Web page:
Data integration for tackling global environmental challenges - Plenary Session

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During the previous RDA plenaries it gradually became obvious that the environment-related Interest and Working Groups share concerns and face similar challenges regarding the lifecycle of Life data.

Many of our urgent societal challenges, require the effective cross-fertilisation of people, data and processes across multiple biodiversity and environmental disciplines. In order to address these overarching challenges we need to promote a targeted dialogue within existing fora and use these discussions to build the road-mapping documents that will drive our efforts in the years to come. 

RDA provides a unique opportunity, where existing Working and Interest Groups can talk on shared issues and identify common solutions. In this context we propose to organise a joint meeting of all key RDA groups within the environmental cluster.
 
 
Scope of the session and next steps
 
Dimitris KoureasNatural History Museum London, UK & Biodiversity Data Integration IG, co-Chair
Session co-chair 
 

With a PhD on Plant systematics and biodiversity, Dimitris is currently a biodiversity informatics scientist in the Natural History Museum London. Over the last 10 years he has been developing, contributing and managing European funded and co-funded research and research infrastructure projects. Dimitris has significant expertise in virtual research environments and he liaises between different biodiversity research and e-infrastructure teams across Europe investing actively in capacity and contact building. He also participates in the strategic steering of the Scratchpads platform (http://scratchpads.eu) and is an invited lecturer in University of Reading, University of Oxford, and Aristotle University of Thessaloniki, teaching biodiversity informatics tools. Dimitris is a European representative in the Biodiversity Information Standards Organisation (http://tdwg.org) executive.
 
Keith Jeffery
Keith Jeffery Consultants, UK & Metadata Standards Directory IG, co-Chair
Session co-chair 
 
Keith Jeffery is an independent consultant and past Director IT at STFC Rutherford Appleton Laboratory with 360,000 users, 1100 servers and 140 staff. Keith holds 3 honorary visiting professorships, is a Fellow of the Geological Society of London and the British Computer Society, is a Chartered Engineer and Chartered IT Professional and an Honorary Fellow of the Irish Computer Society.  Keith is past-President of ERCIM and past President of euroCRIS, and serves on international expert groups, conference boards and assessment panels.  He had advised government on security and green computing.  He chaired the EC Expert Groups on GRIDs and on CLOUD Computing.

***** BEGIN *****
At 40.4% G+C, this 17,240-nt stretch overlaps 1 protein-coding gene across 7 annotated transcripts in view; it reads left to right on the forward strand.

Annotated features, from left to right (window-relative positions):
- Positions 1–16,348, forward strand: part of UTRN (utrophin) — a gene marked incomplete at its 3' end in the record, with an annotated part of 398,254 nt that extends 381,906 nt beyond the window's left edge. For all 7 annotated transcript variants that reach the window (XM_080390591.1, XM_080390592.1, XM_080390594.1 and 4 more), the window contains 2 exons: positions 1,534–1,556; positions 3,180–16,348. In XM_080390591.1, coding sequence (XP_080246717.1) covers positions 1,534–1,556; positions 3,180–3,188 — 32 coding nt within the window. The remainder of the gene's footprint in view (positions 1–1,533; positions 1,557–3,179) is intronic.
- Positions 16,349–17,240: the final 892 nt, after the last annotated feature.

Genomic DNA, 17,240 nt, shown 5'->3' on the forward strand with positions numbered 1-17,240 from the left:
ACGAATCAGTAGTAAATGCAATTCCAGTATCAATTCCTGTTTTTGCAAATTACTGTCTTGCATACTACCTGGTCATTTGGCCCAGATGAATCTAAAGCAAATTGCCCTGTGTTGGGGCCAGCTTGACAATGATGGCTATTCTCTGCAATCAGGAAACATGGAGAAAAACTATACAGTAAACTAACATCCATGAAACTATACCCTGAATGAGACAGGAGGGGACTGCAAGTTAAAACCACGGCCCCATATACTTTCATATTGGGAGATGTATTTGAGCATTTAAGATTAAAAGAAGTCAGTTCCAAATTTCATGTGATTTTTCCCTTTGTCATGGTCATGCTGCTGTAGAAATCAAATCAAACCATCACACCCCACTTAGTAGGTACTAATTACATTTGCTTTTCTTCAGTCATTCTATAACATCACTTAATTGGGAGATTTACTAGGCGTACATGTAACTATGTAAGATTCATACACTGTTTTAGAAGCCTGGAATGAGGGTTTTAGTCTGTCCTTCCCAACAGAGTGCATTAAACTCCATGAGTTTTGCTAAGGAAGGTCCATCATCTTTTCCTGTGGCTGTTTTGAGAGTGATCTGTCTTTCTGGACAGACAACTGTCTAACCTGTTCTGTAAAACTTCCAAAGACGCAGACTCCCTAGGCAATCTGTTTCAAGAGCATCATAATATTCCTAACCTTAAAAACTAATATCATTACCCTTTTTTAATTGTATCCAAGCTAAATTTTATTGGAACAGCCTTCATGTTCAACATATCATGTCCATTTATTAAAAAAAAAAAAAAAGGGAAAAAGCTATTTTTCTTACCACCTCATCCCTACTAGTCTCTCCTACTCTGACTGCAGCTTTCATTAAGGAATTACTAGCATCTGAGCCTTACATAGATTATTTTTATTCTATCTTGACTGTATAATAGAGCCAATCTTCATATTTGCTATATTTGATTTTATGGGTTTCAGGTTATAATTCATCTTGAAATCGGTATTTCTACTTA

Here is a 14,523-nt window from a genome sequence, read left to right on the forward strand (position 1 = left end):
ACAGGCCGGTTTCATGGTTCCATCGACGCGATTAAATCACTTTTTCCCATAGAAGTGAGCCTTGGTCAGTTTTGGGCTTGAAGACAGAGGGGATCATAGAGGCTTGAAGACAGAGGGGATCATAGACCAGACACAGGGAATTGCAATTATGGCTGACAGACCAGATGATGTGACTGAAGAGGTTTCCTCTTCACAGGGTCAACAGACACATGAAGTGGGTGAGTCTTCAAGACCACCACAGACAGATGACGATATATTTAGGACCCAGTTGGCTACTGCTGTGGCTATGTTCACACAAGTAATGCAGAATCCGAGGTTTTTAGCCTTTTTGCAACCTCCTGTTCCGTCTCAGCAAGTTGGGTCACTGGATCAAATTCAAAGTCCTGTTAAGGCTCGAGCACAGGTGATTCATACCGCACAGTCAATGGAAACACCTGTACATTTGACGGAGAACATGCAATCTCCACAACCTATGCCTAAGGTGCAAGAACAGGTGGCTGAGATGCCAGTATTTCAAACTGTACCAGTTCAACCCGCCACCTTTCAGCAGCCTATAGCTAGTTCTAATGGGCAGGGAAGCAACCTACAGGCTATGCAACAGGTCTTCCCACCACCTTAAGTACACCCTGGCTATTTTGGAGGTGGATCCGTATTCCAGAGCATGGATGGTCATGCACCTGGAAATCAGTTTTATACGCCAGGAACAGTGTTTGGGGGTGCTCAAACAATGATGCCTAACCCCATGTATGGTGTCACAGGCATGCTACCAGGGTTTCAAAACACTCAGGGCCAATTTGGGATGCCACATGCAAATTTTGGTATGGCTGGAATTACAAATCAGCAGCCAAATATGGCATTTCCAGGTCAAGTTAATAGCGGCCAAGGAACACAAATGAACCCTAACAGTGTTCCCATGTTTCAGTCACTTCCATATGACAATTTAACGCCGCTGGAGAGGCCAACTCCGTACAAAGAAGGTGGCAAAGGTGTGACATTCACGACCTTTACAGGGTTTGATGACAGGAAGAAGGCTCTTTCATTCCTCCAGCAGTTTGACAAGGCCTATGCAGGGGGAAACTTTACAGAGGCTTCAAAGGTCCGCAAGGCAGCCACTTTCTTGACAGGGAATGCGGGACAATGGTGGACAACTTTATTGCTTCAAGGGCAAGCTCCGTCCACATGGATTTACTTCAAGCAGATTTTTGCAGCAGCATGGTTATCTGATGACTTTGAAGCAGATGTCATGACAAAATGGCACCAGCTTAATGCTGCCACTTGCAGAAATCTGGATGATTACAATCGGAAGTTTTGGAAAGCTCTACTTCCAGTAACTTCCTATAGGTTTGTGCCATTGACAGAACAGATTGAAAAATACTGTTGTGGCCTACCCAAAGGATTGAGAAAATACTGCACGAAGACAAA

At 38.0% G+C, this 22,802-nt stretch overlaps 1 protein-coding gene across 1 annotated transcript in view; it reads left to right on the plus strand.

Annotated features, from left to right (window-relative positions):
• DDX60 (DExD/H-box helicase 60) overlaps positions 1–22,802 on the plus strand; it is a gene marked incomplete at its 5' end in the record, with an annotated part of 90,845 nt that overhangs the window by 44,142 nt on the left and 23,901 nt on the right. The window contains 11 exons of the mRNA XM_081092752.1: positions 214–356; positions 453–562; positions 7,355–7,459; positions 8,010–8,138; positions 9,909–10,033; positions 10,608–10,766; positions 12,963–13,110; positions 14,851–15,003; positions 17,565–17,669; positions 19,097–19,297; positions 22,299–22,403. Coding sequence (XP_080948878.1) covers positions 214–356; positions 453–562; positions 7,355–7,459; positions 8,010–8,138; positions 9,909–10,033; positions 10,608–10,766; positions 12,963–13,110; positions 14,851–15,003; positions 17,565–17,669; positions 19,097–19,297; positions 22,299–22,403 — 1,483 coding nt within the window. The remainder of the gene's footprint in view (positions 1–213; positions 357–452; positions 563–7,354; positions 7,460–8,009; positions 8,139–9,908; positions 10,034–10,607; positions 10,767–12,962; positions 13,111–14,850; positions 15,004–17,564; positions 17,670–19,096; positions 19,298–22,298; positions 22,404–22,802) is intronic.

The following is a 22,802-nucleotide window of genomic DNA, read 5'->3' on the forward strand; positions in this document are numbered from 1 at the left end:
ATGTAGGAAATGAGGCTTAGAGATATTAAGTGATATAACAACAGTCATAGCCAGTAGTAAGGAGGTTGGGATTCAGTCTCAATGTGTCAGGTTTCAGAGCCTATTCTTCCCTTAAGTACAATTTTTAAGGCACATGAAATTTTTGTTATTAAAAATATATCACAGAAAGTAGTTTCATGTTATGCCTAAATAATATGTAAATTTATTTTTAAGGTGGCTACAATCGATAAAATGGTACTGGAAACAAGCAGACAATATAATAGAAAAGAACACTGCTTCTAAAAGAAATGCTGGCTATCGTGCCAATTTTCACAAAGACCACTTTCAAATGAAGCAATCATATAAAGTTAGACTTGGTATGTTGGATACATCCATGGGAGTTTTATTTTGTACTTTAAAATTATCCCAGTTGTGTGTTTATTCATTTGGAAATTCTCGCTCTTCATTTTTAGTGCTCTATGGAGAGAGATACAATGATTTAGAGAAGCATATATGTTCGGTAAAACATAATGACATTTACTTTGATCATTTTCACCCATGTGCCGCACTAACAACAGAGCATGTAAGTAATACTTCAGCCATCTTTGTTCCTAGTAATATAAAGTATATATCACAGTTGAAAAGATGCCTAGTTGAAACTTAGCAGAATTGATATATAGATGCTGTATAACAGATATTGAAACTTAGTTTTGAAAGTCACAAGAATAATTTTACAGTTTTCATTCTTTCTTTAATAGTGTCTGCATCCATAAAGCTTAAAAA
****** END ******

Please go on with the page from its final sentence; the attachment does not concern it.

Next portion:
Common global framework for marine data management
Helen Glaves,  British Geological Survey, UK  & Marine Data Harmonisation IG
Abstract
In recent years marine research has undergone a paradigm shift, moving from the traditional discipline specific science towards a more ecosystem level approach. This more multidisciplinary approach to ocean science necessitates large amounts of good quality, interoperable data to be readily available for use in an increasing range of new and innovative applications.
 
This requirement for large volumes of marine data to be made readily available to users has been addressed on a regional scale by the development of e-infrastructures which are responsible for the managing and delivering data to the end user. However, each of these initiatives has been developed to address specific regional requirements and independently of those in other regions.
 
To establish a common framework for marine data management on a global scale requires interoperability across these existing data infrastructures and active collaboration between the organisations responsible for their management. The Ocean Data Interoperability Platform project in partnership with the RDA Marine Harmonisation IG is seeking to encourage co-ordination between these regional data infrastructures and capitalise on the range of expertise available in the Research Data Alliance to support the development of this global marine data infrastructure.

Helen Glaves is the Senior Data Scientist at the British Geological Survey (BGS) and directly responsible for the management of the BGS scientific data holdings to ensure delivery of high quality geoscience data and metadata to support the core science priorities of the organization. Helen is also co-ordinator of the Ocean Data Interoperability Platform (ODIP and ODIP2) projects, funded by the European Commission, National Science Foundation (USA) and the Australian Government, to support the development of a common global framework for marine data management. She is also currently involved with a number of other national and international initiatives directly related to the sharing, re-use and preservation of earth science data including ENVRIPLUS, SciDIP-ES and the Belmont Forum e-Infrastructure and Data Management initiative (http://www.bfe-inf.org/).